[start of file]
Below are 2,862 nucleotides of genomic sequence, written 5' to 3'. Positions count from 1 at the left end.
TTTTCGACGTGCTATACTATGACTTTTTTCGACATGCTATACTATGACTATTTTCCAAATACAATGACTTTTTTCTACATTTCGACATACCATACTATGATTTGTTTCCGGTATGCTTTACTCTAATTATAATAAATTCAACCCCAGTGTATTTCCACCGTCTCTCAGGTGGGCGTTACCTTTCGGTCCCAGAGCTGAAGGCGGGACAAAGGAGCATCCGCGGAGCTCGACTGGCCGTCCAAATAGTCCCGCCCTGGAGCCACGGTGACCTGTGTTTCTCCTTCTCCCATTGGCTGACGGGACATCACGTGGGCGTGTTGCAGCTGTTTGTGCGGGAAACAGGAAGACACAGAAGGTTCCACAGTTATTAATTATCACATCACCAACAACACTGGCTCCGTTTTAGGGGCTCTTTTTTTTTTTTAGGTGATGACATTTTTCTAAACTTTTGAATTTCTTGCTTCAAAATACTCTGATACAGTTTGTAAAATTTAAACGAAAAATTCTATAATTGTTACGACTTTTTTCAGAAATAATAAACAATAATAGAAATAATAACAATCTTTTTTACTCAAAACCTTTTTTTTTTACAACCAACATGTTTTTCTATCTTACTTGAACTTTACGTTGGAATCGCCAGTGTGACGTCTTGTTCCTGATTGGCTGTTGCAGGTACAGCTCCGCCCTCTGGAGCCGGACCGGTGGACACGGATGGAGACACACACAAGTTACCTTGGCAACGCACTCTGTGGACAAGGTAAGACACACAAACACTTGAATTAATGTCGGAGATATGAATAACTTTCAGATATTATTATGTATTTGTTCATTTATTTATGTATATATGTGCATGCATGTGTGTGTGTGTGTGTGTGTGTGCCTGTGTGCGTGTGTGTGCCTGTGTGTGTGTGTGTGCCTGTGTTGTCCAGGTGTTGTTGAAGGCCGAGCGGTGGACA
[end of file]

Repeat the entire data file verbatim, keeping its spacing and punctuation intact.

Below are 2,862 nucleotides of genomic sequence, written 5' to 3'. Positions count from 1 at the left end.
TTTTCGACGTGCTATACTATGACTTTTTTCGACATGCTATACTATGACTATTTTCCAAATACAATGACTTTTTTCTACATTTCGACATACCATACTATGATTTGTTTCCGGTATGCTTTACTCTAATTATAATAAATTCAACCCCAGTGTATTTCCACCGTCTCTCAGGTGGGCGTTACCTTTCGGTCCCAGAGCTGAAGGCGGGACAAAGGAGCATCCGCGGAGCTCGACTGGCCGTCCAAATAGTCCCGCCCTGGAGCCACGGTGACCTGTGTTTCTCCTTCTCCCATTGGCTGACGGGACATCACGTGGGCGTGTTGCAGCTGTTTGTGCGGGAAACAGGAAGACACAGAAGGTTCCACAGTTATTAATTATCACATCACCAACAACACTGGCTCCGTTTTAGGGGCTCTTTTTTTTTTTTAGGTGATGACATTTTTCTAAACTTTTGAATTTCTTGCTTCAAAATACTCTGATACAGTTTGTAAAATTTAAACGAAAAATTCTATAATTGTTACGACTTTTTTCAGAAATAATAAACAATAATAGAAATAATAACAATCTTTTTTACTCAAAACCTTTTTTTTTTACAACCAACATGTTTTTCTATCTTACTTGAACTTTACGTTGGAATCGCCAGTGTGACGTCTTGTTCCTGATTGGCTGTTGCAGGTACAGCTCCGCCCTCTGGAGCCGGACCGGTGGACACGGATGGAGACACACACAAGTTACCTTGGCAACGCACTCTGTGGACAAGGTAAGACACACAAACACTTGAATTAATGTCGGAGATATGAATAACTTTCAGATATTATTATGTATTTGTTCATTTATTTATGTATATATGTGCATGCATGTGTGTGTGTGTGTGTGTGTGTGCCTGTGTGCGTGTGTGTGCCTGTGTGTGTGTGTGTGCCTGTGTTGTCCAGGTGTTGTTGAAGGCCGAGCGGTGGACA